Could someone link the NYT article from last week about this? I can't - my stupid laptop hates the NYT website for some completely incomprehensible reason.
"It seems a positively Quixotic quest to defend food from being used as any kind of social signifier, as if it could avoid the fate of each other component of our everyday lives." -Wilfrid

#8 Lippy

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Posted 14 November 2004 - 01:54 AM

Noodles in NY Times

#9 marcus

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Posted 14 November 2004 - 04:14 AM

At 1:45, the place was packed with a half dozen or so waiting for seats.return.

We arived at about 3PM and were told a half hour wait and we left. Seems like we were fortunate. We also looked in on Rai's which is around the corner, and the line was even longer, way out into the street. Ended up eating at Flor's.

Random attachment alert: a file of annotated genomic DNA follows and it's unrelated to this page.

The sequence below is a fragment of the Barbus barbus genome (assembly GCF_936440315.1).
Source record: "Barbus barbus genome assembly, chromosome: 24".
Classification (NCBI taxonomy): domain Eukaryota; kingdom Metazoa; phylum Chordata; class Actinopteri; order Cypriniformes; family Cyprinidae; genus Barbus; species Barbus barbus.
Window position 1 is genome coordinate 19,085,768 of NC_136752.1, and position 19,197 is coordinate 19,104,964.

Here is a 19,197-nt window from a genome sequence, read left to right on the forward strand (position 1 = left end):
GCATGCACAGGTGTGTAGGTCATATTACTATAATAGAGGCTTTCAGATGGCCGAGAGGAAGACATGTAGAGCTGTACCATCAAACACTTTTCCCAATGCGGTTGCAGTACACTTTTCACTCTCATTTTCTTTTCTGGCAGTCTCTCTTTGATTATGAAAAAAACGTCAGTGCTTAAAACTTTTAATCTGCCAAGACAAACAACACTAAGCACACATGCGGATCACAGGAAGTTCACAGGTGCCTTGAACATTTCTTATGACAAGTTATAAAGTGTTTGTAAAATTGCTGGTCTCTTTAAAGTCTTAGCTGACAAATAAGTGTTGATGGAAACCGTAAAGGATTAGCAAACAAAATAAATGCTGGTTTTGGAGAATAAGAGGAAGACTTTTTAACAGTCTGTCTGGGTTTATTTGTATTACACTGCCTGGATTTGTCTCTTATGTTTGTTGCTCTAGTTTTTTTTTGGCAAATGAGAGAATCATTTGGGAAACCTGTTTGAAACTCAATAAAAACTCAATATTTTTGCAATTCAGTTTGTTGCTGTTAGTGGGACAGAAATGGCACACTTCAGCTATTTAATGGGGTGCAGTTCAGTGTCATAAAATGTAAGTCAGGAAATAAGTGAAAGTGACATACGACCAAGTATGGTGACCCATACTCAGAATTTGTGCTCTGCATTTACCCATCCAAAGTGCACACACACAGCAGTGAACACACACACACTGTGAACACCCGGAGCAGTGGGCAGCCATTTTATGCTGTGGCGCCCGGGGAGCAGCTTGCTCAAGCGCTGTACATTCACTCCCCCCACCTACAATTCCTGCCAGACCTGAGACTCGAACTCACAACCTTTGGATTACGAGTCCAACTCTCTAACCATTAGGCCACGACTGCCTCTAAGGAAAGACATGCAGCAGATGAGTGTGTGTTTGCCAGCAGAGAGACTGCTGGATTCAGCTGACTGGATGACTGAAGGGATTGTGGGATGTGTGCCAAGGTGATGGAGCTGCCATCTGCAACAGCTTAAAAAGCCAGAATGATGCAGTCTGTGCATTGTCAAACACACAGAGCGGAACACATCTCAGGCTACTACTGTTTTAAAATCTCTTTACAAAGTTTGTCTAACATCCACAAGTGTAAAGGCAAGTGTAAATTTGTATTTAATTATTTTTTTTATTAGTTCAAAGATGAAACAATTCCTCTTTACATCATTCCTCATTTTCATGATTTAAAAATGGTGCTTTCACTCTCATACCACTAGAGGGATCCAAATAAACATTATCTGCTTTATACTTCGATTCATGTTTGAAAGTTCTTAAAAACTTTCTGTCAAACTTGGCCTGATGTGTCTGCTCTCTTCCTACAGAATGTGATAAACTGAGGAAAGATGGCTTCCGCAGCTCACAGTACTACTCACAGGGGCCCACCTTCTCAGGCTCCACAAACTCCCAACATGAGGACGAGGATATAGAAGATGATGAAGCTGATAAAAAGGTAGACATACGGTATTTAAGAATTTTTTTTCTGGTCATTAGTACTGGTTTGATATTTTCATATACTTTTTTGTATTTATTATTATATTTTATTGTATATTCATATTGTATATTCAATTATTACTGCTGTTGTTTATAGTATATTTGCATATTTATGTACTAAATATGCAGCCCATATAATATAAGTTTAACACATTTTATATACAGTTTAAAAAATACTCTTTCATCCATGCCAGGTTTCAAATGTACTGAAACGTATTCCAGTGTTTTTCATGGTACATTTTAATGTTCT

Honmora An is really one of the best restaurants in the city, but it's claim to fame is its homemade soba. Ideally, soba should be ordered cold with a dipping sauce, no soup.

#10 cabrales

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Posted 14 November 2004 - 02:00 PM

Honmora An is really one of the best restaurants in the city, but it's claim to fame is its homemade soba.  Ideally, soba should be ordered cold with a dipping sauce, no soup.

I have experienced a marked detrioration in the quality of the uni soba at Honmura An recently. The quantity of uni is now 1/3 of what used to be offered, causing the diner to be unable to mush the uni and integrate them with the noodles as before. Also, the amount of bonito flakes is the same, giving the dish a dryish feel unless at least 1/2 of the bonito flakes are set aside.

The duck soba is probably preferable to the uni, given this change.

The fish cakes are a nice appetizer (Itawasa), accompanied by non-commercial wasabi. The duck appetizer consists of slices of cold duck, along one edge of which is a large tier of fat. The mustard accompanying the duck slices is way too severe.